Besides leaving a lot of paperwork to make modern day genealogists drool, the Quakers had many strong customs and beliefs that may not be commonly understood. Here are just a few:
- Quakers were required to marry within the Society of Friends. They could not marry outside of their faith. In 1753, Hardwicke’s Marriage Act 1753 was passed whereby marriages had to be approved by the Church of England to be legally recognized. Only Jews and Quakers were exempt from the law.
- Quakers were pacifists not only in public life, but also in their private lives. They didn’t bear arms, join the militia, pay war taxes or even “threaten to strike a fellow creature.”
- Quakers were NOT forbidden to drink alcohol. Hooray! They were forbidden to drink to excess though.
- Quakers were anti-clerical and believers of the inner light. They thought that every man and woman had an inner capacity to understand the Word of God and to offer opinions on spiritual matters. They did not believe that they needed the involvement of ministers to talk to God. They did record ministers if someone was born with a talent to minister, but they didn’t ordain anyone.
- Quakers were strong believers in action by committee. They appointed committees for everything imaginable.
- Quakers did believe in plainness of dress, word and speech. Thus very plain dress and speech containing “thee” and “thou.”
- Quakers were committed to democracy and equality. Their equality for women was a concept of separate by equal until long after Thomas Fawcett’s life, so Women’s Meetings were separate, but they had their own officers, kept their own minutes and issued their own certificates.
Removal to Ohio
Thomas and his wife were both active members of their Quaker Meetings in Frederick County Virginia but eventually removed to Ohio. Ohio became a state in 1803 and the area was opened up for settlers. Steamboat travel brought pioneers up the Ohio River and down Lake Erie. Canals, roads, and railroads were being built to open up the northeastern part of the state..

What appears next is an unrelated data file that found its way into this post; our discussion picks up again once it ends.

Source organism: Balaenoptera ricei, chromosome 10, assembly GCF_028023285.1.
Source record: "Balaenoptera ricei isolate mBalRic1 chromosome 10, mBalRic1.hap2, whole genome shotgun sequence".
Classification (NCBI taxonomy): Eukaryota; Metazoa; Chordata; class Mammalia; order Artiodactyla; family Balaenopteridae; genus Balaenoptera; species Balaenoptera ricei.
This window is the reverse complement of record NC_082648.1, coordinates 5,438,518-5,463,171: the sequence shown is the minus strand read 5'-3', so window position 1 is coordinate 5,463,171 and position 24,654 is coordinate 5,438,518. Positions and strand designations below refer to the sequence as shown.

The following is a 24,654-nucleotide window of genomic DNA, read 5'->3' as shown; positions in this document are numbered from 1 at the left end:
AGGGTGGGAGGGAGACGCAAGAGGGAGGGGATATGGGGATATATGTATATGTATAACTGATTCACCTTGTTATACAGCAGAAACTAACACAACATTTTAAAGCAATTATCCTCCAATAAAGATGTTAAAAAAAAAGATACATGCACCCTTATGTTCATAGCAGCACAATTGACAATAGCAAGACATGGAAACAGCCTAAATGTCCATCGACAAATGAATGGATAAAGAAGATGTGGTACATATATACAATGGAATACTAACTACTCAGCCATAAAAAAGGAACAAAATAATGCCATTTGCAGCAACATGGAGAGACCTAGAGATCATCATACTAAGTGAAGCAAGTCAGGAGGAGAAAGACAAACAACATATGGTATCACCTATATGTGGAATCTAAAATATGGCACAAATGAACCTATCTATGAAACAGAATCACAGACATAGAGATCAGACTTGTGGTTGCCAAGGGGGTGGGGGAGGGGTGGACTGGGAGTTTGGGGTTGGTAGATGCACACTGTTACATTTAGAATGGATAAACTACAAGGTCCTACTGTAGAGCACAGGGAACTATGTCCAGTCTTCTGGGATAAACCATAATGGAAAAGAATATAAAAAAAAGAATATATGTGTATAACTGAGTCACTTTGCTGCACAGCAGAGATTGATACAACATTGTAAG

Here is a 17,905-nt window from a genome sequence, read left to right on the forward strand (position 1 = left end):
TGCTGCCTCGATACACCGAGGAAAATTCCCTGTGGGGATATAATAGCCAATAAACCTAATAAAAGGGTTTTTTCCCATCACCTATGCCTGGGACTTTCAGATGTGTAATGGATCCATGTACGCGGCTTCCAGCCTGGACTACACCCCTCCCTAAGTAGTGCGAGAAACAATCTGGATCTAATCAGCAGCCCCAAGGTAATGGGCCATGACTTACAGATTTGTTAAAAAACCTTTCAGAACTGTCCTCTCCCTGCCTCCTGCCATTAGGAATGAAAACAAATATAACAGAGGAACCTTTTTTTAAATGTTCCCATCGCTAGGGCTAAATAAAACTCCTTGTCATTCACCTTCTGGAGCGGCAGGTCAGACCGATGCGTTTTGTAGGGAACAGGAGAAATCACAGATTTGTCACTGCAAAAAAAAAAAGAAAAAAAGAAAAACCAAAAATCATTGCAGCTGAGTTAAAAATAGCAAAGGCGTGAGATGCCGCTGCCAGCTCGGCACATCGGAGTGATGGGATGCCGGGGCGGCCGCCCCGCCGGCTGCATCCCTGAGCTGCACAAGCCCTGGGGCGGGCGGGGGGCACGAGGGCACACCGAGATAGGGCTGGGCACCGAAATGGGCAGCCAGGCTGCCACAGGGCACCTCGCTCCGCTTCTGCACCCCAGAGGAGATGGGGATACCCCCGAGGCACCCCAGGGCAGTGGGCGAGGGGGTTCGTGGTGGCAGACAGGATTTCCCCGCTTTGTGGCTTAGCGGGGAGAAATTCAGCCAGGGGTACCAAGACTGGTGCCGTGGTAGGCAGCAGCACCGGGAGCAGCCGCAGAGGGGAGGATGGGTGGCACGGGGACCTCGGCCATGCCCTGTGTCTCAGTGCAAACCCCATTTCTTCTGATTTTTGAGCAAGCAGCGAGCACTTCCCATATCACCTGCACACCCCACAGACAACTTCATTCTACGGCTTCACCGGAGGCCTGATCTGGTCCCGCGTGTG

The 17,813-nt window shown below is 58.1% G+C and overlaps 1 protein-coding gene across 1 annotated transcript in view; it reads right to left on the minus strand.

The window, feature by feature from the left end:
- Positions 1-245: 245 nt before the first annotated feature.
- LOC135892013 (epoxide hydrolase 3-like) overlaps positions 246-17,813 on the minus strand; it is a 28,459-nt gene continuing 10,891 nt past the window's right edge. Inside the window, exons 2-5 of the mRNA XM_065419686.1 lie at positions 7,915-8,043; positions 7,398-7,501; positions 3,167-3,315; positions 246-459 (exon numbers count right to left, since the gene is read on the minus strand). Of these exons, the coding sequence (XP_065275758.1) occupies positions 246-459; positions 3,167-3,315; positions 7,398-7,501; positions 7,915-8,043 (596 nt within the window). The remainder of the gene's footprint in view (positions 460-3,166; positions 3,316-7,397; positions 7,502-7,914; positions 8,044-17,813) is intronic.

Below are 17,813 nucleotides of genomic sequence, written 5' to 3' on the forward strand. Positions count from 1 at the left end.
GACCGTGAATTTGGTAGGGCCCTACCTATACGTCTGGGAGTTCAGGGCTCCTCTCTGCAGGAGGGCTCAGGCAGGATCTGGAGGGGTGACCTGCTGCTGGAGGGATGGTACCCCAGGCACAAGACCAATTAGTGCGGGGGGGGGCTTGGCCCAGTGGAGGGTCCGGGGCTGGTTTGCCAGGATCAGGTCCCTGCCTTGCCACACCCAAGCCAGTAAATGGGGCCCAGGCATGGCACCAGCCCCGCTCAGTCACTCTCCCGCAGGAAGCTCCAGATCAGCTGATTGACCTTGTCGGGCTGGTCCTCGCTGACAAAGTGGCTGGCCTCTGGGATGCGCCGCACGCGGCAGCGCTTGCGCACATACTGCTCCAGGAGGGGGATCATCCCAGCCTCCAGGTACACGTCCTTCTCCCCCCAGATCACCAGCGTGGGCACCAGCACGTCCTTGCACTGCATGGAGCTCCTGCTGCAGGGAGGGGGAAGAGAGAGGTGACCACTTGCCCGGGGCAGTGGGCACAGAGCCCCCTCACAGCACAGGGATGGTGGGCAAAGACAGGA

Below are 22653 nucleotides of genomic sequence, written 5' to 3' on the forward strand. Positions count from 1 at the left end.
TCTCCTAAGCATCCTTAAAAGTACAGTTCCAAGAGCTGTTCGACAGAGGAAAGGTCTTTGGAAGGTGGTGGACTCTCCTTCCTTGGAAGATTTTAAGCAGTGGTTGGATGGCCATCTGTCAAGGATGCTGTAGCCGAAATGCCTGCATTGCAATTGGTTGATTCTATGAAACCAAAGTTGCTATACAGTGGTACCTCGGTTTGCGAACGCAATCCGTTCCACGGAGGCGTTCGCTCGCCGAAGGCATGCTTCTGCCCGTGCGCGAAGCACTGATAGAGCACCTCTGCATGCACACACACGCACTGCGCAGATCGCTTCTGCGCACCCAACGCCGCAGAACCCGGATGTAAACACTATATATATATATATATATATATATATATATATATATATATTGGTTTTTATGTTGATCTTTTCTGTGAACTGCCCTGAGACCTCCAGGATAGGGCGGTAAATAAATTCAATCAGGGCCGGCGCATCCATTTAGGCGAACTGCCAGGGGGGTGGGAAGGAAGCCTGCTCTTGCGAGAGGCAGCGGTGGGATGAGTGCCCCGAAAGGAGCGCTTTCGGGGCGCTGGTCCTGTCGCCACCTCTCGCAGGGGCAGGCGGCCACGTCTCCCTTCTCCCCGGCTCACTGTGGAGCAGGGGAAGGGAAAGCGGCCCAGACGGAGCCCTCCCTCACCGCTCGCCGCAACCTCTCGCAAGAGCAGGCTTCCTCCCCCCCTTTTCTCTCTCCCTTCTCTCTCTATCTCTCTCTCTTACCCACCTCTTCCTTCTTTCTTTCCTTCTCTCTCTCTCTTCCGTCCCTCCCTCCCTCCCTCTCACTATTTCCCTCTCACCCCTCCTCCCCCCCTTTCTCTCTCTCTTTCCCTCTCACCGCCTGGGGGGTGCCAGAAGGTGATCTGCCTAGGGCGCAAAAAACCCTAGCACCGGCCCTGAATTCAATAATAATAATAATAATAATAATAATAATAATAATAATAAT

On 3 10 Mo 1814 (3 October 1814), Thomas and Martha, and their son, Thomas, received a certificate of removal from the Hopewell Monthly Meeting in Virginia to the Plainfield Monthly Meeting in Ohio. They presented their certificate at Plainfield on 24 12 Mo 1814 (24 December 1814). In those days, people couldn’t just decide to move from one town to another. In the Quaker faith, they had to go to a meeting, make a request for a certificate of removal, and have it approved. Then when they showed up at their new home, they had to present the certificate to be allowed to stay.
Thomas Fawcett died about 1822 in Richland, Belmont County, Ohio when he was about 73 years old. He left a will and his estate was probated in Belmont, Ohio. In his will, Thomas provided for his wife Martha, his daughters Lydia, Eunice, Martha, Rachel, and Hannah; sons Thomas, Joseph, John, Richard, and David; and granddaughter, Mary. He also asked that they settle his estate in a “friendly manner.”
His wife, Martha Branson Fawcett, in addition to other things, was given “use of the house and kitchen,” and “the garden” for the rest of her life. She got to keep possession of his “household and kitchen furnature my wearing apparel and watch.” He ordered his son, Thomas, to take care of his mother since he had received a large share of the estate. He was to “annually provide for her as she made need it” things like “sugar made at the sugar camp near the house,” six barrels of good flour, forty bushels of corn “ground or not as she may wish it,” three hundred pounds pork, a hundred pounds of beef, and twenty dollars. Martha also got to continue to use the carriage and two horses, two milk cows and six sheep. Thomas also left his wife $30 a year to be paid to her by the executors of the estate.
His children and granddaughter shared other parts of his estate including the land and movable property that he still owned in Virginia. He appointed his sons Joseph and Thomas, and his son-in-law Benjamin Vail, to be executors of his estate.
After writing his will he added a codicil bequeathing the Society of Friends $50.
Where is he in the tree?
Ancestry.com, Ohio, Wills and Probate Records, 1786-1998 (Provo, UT, USA, Ancestry.com Operations, Inc., 2015), Ancestry.com, Will Records, 1804-1919 ; General Index to Estates, 1801-1935; Author: Ohio. Probate Court (Belmont County); Probate Place: Belmont, Ohio.
Ancestry.com, U.S., Quaker Meeting Records, 1681-1935 (Provo, UT, USA, Ancestry.com Operations, Inc., 2014), ancestry.com, Swarthmore College; Swarthmore, Pennsylvania; Births and Burials 1785; Collection: Baltimore Yearly Meeting Minutes; Call Number: RG2/B/C761 3.1.
“The Quaker Calendar.” Swarthmore College Friends Historical Library. Web. 24 March 2016. http://www.swarthmore.edu/friends-historical-library/quaker-calendar.